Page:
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The Prohibition Era, 1919-1933
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The Legendary Al Capone
Al Capone’s father, Gabriele Capone, immigrated to the United States from Italy and became a citizen on May 25, 1906. Alphonse Gabriele “Al” Capone, born in Brooklyn, New York, on January 17, 1899, was the most notorious gangster of the 1920s. Al Capone, also know as “Scarface,” began his life of crime at an early age, dropping out of school in the sixth grade and joining the Five Points gang in Manhattan. Capone earned a living in Chicago during the Prohibition Age through bootlegging and running saloons, gambling houses, speakeasies, bookie joints, horse and race tracks, nightclubs, distilleries, breweries and brothels. Although he was arrested several times, Al Capone did not spend much time in jail until 1931, when he was convicted for income tax evasion and sentenced to 11 years in prison. After being incarcerated in Atlanta and Alcatraz, he was released on November 16, 1939, for good behavior. He died on January 25, 1947.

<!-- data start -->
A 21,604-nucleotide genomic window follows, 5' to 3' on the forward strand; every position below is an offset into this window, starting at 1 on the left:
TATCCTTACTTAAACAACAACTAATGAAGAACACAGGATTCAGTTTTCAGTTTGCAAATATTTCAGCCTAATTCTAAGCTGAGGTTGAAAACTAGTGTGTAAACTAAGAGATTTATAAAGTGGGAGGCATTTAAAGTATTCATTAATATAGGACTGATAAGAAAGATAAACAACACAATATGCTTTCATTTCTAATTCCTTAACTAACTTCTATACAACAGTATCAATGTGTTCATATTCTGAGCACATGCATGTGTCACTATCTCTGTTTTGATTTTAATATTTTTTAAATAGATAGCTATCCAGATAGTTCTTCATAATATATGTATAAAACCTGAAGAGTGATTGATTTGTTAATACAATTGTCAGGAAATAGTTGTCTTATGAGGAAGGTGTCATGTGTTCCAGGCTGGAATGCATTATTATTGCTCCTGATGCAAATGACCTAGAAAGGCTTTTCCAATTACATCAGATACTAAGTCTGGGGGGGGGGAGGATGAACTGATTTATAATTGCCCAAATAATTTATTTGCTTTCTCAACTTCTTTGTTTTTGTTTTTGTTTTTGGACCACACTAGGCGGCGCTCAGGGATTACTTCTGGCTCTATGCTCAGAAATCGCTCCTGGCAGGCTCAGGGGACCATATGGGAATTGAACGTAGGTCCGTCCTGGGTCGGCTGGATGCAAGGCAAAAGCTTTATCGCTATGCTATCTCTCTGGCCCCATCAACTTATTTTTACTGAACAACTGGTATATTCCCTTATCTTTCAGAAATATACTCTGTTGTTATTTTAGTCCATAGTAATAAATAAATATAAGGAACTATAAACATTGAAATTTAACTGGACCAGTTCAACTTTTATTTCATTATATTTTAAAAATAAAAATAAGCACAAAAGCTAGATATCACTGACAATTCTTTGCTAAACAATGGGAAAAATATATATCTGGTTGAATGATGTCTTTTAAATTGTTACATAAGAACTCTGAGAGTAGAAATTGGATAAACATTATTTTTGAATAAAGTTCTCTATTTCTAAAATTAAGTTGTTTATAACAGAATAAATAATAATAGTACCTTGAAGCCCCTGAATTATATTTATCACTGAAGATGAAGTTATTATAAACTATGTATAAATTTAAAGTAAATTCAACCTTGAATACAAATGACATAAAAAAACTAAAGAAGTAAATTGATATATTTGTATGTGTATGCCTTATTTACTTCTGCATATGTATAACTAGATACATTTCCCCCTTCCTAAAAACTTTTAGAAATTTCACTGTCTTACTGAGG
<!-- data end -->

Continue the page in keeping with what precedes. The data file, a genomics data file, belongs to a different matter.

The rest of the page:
- Chicago, Illinois
The Repeal of Prohibition
During the Great Depression, President Roosevelt and the American people decided to put an end to the "noble experiment" of prohibition. In 1919, those you fought for prohibition really believed it would help with the problems of poverty, crime, and other moral vices. However, crime only increased during the 1920s, and by 1930 many organizations sprung up to campaign for the repeal of prohibition. During Franklin D. Roosevelt’s campaign of 1932, he ran on a platform that included repealing prohibition. The American people, especially women who had once as a group advocated prohibition, now saw its repeal as a chance to lower crime and even help the struggling economy. The 21st Amendment was fully ratified on December 5, 1933 and prohibition ended. This “noble experiment” gave the United States one of the most colorful periods of history, where bootleggers like Al Capone ran their speakeasies, drank their bath-tub rum, and gained legendary status during this “dry” time in America.